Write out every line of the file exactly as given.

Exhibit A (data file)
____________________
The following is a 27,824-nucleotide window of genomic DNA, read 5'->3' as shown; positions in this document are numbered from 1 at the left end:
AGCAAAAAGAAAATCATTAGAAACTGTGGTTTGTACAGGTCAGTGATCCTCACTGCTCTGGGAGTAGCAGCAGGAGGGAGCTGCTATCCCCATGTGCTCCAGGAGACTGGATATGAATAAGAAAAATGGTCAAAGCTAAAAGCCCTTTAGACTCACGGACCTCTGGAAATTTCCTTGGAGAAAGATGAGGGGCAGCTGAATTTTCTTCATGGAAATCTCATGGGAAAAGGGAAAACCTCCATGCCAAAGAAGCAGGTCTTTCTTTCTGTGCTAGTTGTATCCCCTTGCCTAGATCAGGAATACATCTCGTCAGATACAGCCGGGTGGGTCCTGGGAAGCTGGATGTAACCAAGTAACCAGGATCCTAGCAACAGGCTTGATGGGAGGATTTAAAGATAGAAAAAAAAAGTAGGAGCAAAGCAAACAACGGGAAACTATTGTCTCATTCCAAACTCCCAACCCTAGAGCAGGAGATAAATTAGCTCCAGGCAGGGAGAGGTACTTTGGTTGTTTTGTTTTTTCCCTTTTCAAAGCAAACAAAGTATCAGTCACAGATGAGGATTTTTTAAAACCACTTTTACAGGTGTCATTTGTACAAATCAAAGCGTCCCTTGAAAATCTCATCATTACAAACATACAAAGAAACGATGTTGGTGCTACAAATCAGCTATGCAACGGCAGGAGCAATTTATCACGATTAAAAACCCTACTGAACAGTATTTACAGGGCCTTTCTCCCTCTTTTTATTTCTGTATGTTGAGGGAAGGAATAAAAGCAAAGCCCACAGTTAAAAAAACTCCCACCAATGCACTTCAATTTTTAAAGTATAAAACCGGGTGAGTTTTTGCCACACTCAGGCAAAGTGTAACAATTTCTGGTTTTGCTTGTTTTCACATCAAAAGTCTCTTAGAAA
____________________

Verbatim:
The following is a 27,824-nucleotide window of genomic DNA, read 5'->3' as shown; positions in this document are numbered from 1 at the left end:
AGCAAAAAGAAAATCATTAGAAACTGTGGTTTGTACAGGTCAGTGATCCTCACTGCTCTGGGAGTAGCAGCAGGAGGGAGCTGCTATCCCCATGTGCTCCAGGAGACTGGATATGAATAAGAAAAATGGTCAAAGCTAAAAGCCCTTTAGACTCACGGACCTCTGGAAATTTCCTTGGAGAAAGATGAGGGGCAGCTGAATTTTCTTCATGGAAATCTCATGGGAAAAGGGAAAACCTCCATGCCAAAGAAGCAGGTCTTTCTTTCTGTGCTAGTTGTATCCCCTTGCCTAGATCAGGAATACATCTCGTCAGATACAGCCGGGTGGGTCCTGGGAAGCTGGATGTAACCAAGTAACCAGGATCCTAGCAACAGGCTTGATGGGAGGATTTAAAGATAGAAAAAAAAAGTAGGAGCAAAGCAAACAACGGGAAACTATTGTCTCATTCCAAACTCCCAACCCTAGAGCAGGAGATAAATTAGCTCCAGGCAGGGAGAGGTACTTTGGTTGTTTTGTTTTTTCCCTTTTCAAAGCAAACAAAGTATCAGTCACAGATGAGGATTTTTTAAAACCACTTTTACAGGTGTCATTTGTACAAATCAAAGCGTCCCTTGAAAATCTCATCATTACAAACATACAAAGAAACGATGTTGGTGCTACAAATCAGCTATGCAACGGCAGGAGCAATTTATCACGATTAAAAACCCTACTGAACAGTATTTACAGGGCCTTTCTCCCTCTTTTTATTTCTGTATGTTGAGGGAAGGAATAAAAGCAAAGCCCACAGTTAAAAAAACTCCCACCAATGCACTTCAATTTTTAAAGTATAAAACCGGGTGAGTTTTTGCCACACTCAGGCAAAGTGTAACAATTTCTGGTTTTGCTTGTTTTCACATCAAAAGTCTCTTAGAAA